MILAN – In 2008, the Commission on Growth and Development, which I had the privilege of chairing, produced a report updating our knowledge about sustainable growth patterns. Then, as now, one thing is clear: the policies that underpin multi-decade periods of high growth, structural transformation, rising employment and incomes, and dramatic reductions in poverty are mutually reinforcing. The impact of each is amplified by the others. They are ingredients in recipes that work – and, as with recipes, missing items can substantially undermine the outcome.
To understand the weak, deteriorating, and fragile growth patterns seen today in many countries and in the global economy as a whole, one should compare what is actually happening with what reasonably comprehensive growth strategies might look like. Of course, there are many policies that sustain high growth, and to some extent they are country-specific. But a few key ingredients are common to all known successful cases.
The first is high levels of public and private investment. In successful developing countries, investment is at or above 30% of GDP. The public-sector component (infrastructure, human capital, and the economy’s knowledge and technology base) is in the 5-7% range. And the public- and private-sector investments are complementary: The former raises the rate of return to the latter, and hence its level.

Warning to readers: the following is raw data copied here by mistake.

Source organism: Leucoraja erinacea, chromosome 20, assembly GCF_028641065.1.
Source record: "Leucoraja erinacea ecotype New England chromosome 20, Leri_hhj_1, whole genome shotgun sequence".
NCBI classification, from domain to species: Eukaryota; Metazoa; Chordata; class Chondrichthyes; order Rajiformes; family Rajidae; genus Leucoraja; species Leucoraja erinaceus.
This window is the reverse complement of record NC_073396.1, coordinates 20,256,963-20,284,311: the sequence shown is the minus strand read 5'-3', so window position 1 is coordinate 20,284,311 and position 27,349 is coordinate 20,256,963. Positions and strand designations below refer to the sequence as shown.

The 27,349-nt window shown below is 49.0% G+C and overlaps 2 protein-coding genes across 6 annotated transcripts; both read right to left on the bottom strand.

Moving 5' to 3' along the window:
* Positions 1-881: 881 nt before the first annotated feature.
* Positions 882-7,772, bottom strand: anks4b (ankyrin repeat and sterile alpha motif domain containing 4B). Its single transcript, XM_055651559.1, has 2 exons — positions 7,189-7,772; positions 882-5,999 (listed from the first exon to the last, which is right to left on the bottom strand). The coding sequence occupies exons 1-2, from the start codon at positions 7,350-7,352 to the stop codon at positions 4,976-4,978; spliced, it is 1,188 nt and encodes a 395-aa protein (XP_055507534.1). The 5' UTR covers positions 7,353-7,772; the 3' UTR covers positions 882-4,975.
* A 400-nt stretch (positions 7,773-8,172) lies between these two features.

Private domestic and foreign investment is influenced by a host of other factors that affect risks and returns. These include the skills of the workforce, the security of property rights and related legal institutions, ease of doing business (for example, the process and time required for starting a business), and the absence of rigidities in its product and factor markets (those for labor, capital, and raw materials).